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**Figure 2.**Already found interesting patterns (recipe names and values were taken from [14] and snapshots were reproduced by the authors). Classification of motions, which will appear again in Table 3, has been added originally in this paper. For animations of these swarms, see Supplementary Material, Video S1.

**Figure 3.**Kinetic interaction between agents (drawn based on [9]). (

**a**) Agent i perceives the positions and the velocities of neighboring agents within its perception range, ${R}_{i}$; (

**b**) Cohesion; (

**c**) Alignment and (

**d**) Separation.

**Figure 4.**(

**a**) The optimization flow with genetic algorithm (GA); (

**b**) The conceptual drawing of blend crossover (BLX-$\alpha $) method.

**Figure 5.**Two extreme swarm patterns we consider as example swarms which seem uninteresting. (

**a**) The first pattern “S0a” is a simple aggregating pattern, where the agents only gather into a sphere-like structure without changing its shape. (

**b**) Another pattern “S0b” is a simply segregating pattern, where the agents just wander randomly and go far from each other without interacting with any others.

**Figure 6.**Definition of in- and out-degrees. (

**a**) An example swarm consisting of 4 agents; (

**b**) Its perception relationship; (

**c**) The in- and out- degrees.

**Figure 7.**The fitness values computed for already found patterns shown in Table 2, according to the proposed fitness functions.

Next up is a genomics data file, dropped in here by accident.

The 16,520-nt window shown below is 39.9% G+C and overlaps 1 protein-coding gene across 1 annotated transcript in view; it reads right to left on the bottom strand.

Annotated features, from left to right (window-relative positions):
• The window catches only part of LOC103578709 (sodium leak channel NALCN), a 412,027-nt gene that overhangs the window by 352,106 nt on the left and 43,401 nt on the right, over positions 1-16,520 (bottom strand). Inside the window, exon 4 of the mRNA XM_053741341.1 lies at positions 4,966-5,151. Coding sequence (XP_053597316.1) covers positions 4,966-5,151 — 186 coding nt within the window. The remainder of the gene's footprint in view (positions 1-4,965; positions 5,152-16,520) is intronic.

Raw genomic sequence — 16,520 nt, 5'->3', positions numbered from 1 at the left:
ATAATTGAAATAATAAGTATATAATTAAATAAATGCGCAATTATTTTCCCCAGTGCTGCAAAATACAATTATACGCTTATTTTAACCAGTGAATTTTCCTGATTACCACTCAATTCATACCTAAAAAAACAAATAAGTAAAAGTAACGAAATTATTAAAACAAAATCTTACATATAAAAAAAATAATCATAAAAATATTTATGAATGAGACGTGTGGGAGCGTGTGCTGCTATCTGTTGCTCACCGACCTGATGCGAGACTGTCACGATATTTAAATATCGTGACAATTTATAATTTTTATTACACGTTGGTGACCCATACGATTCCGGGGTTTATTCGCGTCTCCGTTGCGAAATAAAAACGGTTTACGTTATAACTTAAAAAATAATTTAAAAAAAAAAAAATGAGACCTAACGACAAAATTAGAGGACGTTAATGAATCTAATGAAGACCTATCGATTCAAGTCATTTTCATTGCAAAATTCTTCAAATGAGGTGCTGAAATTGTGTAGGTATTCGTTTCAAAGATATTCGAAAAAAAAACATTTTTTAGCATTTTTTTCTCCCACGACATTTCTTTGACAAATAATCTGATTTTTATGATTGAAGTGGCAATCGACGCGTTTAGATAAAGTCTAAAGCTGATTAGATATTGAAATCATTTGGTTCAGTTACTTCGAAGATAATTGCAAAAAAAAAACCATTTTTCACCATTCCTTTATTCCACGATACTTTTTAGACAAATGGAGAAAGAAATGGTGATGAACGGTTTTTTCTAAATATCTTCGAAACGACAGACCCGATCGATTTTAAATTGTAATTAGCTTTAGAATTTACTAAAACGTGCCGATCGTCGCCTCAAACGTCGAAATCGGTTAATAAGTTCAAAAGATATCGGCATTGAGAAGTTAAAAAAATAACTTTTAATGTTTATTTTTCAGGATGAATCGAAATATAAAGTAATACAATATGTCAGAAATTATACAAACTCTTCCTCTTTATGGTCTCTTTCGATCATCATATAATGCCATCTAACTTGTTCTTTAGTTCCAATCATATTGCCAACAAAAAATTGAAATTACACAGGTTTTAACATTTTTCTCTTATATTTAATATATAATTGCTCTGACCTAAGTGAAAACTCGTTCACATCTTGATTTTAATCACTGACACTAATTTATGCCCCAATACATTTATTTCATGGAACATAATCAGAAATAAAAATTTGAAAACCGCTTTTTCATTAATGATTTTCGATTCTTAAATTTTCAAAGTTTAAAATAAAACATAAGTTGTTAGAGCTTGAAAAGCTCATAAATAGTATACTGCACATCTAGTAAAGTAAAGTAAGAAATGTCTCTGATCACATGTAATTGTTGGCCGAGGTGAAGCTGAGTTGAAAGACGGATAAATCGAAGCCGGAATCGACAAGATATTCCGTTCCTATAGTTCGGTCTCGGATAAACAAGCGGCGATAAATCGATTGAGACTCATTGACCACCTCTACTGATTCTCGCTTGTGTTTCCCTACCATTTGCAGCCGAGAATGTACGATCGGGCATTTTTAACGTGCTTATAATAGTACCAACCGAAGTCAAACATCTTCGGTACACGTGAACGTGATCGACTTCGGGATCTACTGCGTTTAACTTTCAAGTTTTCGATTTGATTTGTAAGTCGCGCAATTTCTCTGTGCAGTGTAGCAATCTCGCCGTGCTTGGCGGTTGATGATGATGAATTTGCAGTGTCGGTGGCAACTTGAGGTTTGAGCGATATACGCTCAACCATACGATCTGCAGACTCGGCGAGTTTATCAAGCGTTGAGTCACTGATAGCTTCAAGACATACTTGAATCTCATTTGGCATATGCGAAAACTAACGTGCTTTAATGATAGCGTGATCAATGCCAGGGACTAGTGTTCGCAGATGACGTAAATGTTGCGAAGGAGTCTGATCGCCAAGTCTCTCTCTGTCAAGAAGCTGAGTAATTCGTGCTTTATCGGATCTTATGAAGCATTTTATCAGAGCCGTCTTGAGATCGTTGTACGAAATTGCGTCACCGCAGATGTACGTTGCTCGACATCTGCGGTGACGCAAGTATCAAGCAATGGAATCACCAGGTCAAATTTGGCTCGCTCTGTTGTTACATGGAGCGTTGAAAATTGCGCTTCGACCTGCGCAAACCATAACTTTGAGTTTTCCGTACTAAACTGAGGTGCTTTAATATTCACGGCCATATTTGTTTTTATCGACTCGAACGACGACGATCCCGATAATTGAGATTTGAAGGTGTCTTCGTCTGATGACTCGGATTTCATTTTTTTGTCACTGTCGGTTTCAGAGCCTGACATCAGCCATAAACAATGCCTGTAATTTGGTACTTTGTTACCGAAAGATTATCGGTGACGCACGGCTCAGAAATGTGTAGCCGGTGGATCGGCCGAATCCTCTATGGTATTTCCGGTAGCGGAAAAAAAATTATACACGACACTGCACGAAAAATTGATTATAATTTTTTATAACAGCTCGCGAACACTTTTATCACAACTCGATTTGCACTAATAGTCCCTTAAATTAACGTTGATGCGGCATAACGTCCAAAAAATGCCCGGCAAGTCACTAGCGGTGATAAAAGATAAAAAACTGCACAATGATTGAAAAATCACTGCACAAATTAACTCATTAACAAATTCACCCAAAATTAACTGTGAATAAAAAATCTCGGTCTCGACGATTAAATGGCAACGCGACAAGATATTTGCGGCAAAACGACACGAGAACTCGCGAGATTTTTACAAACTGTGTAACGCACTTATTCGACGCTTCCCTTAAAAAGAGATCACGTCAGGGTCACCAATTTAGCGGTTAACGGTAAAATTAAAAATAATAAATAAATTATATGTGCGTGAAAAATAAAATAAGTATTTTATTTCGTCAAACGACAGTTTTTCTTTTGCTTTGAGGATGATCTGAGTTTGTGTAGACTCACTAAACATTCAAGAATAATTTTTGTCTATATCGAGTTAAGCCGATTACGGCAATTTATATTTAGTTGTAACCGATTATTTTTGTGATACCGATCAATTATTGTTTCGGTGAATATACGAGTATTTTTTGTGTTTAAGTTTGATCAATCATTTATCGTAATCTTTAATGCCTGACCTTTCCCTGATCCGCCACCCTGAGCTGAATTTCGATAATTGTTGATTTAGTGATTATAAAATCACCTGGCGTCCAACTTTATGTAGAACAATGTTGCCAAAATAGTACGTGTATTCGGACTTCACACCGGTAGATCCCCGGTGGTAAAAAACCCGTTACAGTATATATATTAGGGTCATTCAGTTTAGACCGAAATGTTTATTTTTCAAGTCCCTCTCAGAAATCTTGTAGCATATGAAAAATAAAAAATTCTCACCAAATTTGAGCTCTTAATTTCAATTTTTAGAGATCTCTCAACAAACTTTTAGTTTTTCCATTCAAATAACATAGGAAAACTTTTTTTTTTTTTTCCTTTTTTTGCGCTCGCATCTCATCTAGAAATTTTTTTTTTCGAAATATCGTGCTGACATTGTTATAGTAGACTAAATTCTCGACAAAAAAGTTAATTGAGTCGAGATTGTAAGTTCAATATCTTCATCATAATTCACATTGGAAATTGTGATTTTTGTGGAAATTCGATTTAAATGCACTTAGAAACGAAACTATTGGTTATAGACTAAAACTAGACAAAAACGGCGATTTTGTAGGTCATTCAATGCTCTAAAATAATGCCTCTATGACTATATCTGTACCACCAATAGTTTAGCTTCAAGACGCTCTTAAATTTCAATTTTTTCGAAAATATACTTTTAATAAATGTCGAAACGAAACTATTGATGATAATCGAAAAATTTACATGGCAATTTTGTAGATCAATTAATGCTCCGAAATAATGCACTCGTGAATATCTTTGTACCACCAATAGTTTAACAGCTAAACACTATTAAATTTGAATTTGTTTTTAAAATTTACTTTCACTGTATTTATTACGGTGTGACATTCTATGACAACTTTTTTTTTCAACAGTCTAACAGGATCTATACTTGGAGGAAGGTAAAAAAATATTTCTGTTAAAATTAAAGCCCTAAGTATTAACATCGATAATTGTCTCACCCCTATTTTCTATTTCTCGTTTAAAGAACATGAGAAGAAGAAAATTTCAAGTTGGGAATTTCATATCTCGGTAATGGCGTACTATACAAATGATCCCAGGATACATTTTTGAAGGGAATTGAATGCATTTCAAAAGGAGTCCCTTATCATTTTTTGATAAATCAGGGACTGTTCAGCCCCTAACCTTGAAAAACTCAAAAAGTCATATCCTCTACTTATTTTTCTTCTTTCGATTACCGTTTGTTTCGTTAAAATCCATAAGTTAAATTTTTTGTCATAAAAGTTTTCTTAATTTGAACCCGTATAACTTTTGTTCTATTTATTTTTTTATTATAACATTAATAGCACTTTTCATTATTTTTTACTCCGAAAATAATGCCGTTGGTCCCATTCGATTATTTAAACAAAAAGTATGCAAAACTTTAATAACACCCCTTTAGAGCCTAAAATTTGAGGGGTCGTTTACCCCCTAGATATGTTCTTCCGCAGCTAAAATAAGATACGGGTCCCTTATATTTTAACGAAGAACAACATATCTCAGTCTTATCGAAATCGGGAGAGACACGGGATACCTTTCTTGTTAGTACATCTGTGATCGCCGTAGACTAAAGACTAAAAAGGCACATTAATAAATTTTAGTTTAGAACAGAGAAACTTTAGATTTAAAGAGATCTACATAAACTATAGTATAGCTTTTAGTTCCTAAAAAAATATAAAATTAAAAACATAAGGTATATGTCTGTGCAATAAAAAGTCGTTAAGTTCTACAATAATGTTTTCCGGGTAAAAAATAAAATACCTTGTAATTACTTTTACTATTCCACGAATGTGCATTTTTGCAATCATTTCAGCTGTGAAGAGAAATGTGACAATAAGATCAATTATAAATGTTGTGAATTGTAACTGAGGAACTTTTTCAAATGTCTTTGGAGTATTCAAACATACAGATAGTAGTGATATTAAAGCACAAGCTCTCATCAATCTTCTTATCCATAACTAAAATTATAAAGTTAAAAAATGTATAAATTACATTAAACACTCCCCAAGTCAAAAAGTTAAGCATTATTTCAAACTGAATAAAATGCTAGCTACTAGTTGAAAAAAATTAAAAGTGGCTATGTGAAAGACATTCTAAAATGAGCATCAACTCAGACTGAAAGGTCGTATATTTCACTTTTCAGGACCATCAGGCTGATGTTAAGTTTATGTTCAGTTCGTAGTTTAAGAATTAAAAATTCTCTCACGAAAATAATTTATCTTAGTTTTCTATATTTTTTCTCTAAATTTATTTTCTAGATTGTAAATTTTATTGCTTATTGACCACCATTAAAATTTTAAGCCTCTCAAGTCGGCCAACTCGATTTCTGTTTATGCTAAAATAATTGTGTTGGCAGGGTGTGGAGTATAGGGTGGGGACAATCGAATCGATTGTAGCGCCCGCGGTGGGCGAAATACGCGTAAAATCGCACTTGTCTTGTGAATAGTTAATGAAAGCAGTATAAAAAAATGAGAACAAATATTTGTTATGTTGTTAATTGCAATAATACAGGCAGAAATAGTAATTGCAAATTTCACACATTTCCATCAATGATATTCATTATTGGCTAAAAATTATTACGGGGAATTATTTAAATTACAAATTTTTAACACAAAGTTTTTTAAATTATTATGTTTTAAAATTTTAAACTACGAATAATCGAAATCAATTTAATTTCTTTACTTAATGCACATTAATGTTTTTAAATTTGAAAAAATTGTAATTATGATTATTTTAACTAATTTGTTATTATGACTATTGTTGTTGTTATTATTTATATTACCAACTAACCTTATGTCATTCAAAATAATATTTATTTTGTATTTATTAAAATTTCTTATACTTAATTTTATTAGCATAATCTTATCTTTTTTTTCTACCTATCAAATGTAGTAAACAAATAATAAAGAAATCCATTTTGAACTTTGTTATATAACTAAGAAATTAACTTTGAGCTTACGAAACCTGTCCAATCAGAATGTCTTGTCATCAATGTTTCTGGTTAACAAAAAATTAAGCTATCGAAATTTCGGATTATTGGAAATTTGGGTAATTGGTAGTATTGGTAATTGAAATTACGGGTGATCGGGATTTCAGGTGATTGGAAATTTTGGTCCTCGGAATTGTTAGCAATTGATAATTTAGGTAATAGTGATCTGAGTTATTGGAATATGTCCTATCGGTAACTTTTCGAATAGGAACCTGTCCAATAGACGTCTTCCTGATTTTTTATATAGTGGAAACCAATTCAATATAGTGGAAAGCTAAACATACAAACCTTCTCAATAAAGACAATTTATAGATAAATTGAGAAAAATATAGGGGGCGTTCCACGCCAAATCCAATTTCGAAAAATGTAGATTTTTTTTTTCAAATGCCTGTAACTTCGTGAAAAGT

**Figure 8.**Optimization results: the recipes gained using the proposed fitness functions. Each KP is normalized with its upper limit value.

**Figure 9.**Different motions observed in the FF-A. (

**a**) While the aggregation size of yellow agents is small, they are captured within the “gel-structure” of the grey agents; (

**b**) As soon as the yellow aggregation of agents gathers in number, the aggregation gets out of the gel and goes away.

**Figure 10.**Representative dynamics of the swarm obtained from FF-D. (

**a**) The snapshot at a timestep t; (

**b**) at t + 1; (

**c**) at t + 2; and (

**d**) at t + 3. We can observe a blinking motion: the radii of outer and inner shells increase and decrease in odd and even steps alternately. This is due to the attraction and repulsion forces (i.e., cohesion and separation, respectively) are acting.

**Figure 11.**Representative dynamics of the swarm obtained from FF-E. (

**a**) The snapshot at a timestep t; (

**b**) at t + 1; (

**c**) at t + 2; and (

**d**) at t + 3. Similar to the result from FF-D, the same arrangements appear every 2 time steps alternately. The agents of yellow type go back and forth.

**Figure 12.**Representative dynamics of the swarm obtained from FF-F. (